Reviews and Problems with AMD Phenom II X4 975 Black Edition - HDZ975FBK4DGM (HDZ975FBGMBOX)
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Value for money 8
AMD Phenom-II X4-975 BE CPU HDZ975FBGMBOX
16 April 2011
Conclusion: IMPORTANT : Although the rating and final score mentioned in this conclusion are made to be as objective as possible, please be advised that every author perceives these factors differently at various points in time. While we each do our best to ensure that all aspects of the product are considered, there are often times unforeseen market conditions and manufacturer changes which occur after publication that could render our rating obsolete.
Conclusion: To be honest, I think Phenom II X4 975 was a weird release from AMD. Priced around the same as cheapest X6 processors, I can’t really see much point buying this product. It is true, however, that 975 is the fastest X4 processor from AMD – but the performance difference between cheaper 965 is minimal. To make things even worse for AMD, Intel i5-2600K is priced also around the 975 and reading 3rd party reviews clearly show us that i5 is faster processor than 975 is.
Excerpt: Before starting, its important to point out that the 975 Black Edition isn't a high end desktop chip, but more of a mainstream part primarily targeting upgraders. As such, it will go head to head with CPUs such as Intel's recently launched Core i5 2400 or the Lynnfield based Core i5 750, both of them being priced similarly to the 975BE. On AMD's side, its closest priced competitor is the Thuban Phenom II X6 1075T, that is only $5 more expensive than the $195 975 BE.
Pros: - Compatible with existing AM2+ and AM3 motherboards - Competitive price - Adequate performance - Good overclocking capabilities - Acceptable TDP - Unlocked multiplier
Cons: - Daneb architecture close to being pulled out - Small speed increase over 970 BE
AMD Phenom II X4 975 Black Edition 3.6 GHz Socket AM3 Processor Review
22 March 2011
Summary: AMD's Phenom II X4 975 Black Edition is a quad-core, 3.6GHz socket AM3 chip with 6MB of L3 cache and 512KB of L2 cache per core. It's being released in tandem with the AMD Phenom II X4 840 CPU. Both processors are ideally suited to socket AM3 motherboards built around the recent AMD 890FX or 890GX chipsets.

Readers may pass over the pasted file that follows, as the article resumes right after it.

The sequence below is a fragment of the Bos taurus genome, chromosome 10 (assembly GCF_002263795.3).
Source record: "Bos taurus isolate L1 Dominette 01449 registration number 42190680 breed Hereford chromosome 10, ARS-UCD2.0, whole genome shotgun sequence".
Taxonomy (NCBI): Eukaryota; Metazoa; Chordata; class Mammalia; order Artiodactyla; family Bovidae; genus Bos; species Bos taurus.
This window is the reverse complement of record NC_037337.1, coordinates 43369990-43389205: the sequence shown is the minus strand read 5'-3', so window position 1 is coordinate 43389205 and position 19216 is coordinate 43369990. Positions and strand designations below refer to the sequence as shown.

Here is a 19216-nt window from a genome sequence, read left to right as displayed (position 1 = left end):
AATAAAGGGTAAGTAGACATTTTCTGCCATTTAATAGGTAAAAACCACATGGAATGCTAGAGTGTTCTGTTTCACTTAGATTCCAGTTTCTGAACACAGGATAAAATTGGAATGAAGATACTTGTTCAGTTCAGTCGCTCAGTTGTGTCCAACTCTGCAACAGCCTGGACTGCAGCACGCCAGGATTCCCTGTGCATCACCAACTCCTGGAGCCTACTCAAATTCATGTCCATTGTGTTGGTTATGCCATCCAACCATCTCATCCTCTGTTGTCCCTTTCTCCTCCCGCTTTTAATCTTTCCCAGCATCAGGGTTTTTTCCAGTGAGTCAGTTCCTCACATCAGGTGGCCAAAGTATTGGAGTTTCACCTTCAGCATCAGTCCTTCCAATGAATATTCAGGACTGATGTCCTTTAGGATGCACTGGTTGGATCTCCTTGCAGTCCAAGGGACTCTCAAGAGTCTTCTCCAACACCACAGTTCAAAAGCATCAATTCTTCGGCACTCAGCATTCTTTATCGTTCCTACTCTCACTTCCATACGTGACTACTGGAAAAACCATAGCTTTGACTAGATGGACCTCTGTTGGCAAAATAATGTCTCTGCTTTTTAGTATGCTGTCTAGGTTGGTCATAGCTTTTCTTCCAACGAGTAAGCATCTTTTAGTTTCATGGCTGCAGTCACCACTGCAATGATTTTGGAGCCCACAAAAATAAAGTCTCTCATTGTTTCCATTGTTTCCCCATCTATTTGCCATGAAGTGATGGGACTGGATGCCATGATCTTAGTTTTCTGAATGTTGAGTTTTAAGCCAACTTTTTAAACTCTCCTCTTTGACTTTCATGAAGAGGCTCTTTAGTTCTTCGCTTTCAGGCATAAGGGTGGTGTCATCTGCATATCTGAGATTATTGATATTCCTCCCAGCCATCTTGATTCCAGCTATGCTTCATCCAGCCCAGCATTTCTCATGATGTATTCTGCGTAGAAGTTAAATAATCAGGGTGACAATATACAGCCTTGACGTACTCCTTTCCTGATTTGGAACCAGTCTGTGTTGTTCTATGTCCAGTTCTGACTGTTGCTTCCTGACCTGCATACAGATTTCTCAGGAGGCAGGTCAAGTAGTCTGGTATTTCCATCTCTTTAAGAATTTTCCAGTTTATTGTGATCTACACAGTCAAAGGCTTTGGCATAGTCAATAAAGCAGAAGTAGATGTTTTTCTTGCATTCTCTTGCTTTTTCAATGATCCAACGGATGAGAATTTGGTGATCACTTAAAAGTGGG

Conclusion: Conclusion This CPU is incredible for the money but is still using old-hat technology in the shape of the Deneb core. It’s fantastic for the likes of a novice PC builder who does not wish to overclock as it gives stellar performance and when factoring in the great overclocking potential (4ghz+) you have a final last hurrah for Deneb.
Conclusion: As for the Phenom
II X6 1100T? It's a great product at a great price and we know from speaking
with game developers that several titles due out this year will make full use of
all 6 cores. If you're in the market for a new CPU then 6 cores is the way to
go (if speed is more important the 975BE may be preferable - and also $100 cheaper).
Summary: The Phenom II x4 975 falls into an interesting category. The Black Series is definitely targeted towards enthusiasts and overclockers. The price tag of $195 means it will be competing with the Sandy Bridge chip that Intel is releasing. The performance doesn’t quite look like it will measure up with Sandy Bridge, but it order to play in that ball park you will need to purchase a new motherboard with a whole new type of socket.
Conclusion: Follwing up the Fall release of the 3.5GHz Phenom II X4 970 Black Edition with a Winter release of the Phenom II X4 975 Black Edition seems like the logical thing for AMD to do. While the 100MHz provides a slight increase in performance over the previous top end Phenom II X4, the approximately $20 price jump may not be worth it to users looking for a new quad-core AMD CPU.